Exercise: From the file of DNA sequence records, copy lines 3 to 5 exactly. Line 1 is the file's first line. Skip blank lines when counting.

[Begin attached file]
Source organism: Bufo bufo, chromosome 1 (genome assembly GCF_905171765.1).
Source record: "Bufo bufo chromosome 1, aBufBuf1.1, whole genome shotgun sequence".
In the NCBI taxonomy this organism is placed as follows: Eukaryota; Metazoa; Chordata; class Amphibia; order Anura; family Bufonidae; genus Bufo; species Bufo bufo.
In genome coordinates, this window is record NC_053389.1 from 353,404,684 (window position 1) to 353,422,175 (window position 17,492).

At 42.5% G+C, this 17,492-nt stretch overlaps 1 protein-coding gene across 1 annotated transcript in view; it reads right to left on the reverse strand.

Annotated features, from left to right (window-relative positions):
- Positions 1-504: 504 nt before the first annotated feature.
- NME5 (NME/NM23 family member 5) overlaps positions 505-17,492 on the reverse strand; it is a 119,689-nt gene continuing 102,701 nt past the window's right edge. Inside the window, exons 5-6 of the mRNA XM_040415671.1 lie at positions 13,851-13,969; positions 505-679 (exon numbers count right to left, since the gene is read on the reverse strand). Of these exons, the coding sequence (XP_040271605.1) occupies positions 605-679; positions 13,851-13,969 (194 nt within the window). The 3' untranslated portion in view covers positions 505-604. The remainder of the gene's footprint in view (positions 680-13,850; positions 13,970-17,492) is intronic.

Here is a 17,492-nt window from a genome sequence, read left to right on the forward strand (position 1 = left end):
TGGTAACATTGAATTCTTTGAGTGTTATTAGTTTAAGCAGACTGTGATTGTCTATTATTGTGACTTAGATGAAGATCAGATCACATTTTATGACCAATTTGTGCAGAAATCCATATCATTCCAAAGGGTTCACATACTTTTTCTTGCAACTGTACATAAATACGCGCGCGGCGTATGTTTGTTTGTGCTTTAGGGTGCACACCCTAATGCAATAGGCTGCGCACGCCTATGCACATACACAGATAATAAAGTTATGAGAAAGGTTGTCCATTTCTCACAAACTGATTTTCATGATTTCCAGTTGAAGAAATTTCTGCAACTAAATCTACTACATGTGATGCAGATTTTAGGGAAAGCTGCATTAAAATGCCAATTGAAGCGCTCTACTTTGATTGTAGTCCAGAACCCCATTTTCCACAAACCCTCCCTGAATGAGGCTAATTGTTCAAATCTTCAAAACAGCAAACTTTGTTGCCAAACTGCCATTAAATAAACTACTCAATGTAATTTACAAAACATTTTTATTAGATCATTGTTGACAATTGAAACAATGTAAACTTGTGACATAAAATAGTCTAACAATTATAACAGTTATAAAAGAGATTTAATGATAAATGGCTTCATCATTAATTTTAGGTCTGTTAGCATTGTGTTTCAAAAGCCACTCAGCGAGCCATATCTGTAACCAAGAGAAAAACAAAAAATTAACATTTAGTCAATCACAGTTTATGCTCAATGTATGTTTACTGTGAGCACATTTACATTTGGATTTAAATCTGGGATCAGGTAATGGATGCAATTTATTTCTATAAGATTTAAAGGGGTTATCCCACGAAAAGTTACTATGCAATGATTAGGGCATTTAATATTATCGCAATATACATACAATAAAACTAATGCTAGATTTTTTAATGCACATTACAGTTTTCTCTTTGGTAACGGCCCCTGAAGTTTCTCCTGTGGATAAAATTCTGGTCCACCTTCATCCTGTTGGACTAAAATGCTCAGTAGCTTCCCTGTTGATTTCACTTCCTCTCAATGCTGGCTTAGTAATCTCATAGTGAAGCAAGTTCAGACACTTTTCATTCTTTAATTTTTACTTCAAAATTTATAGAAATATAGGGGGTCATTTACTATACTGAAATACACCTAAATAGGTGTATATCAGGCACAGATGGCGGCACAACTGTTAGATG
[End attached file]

In the NCBI taxonomy this organism is placed as follows: Eukaryota; Metazoa; Chordata; class Amphibia; order Anura; family Bufonidae; genus Bufo; species Bufo bufo.
In genome coordinates, this window is record NC_053389.1 from 353,404,684 (window position 1) to 353,422,175 (window position 17,492).

At 42.5% G+C, this 17,492-nt stretch overlaps 1 protein-coding gene across 1 annotated transcript in view; it reads right to left on the reverse strand.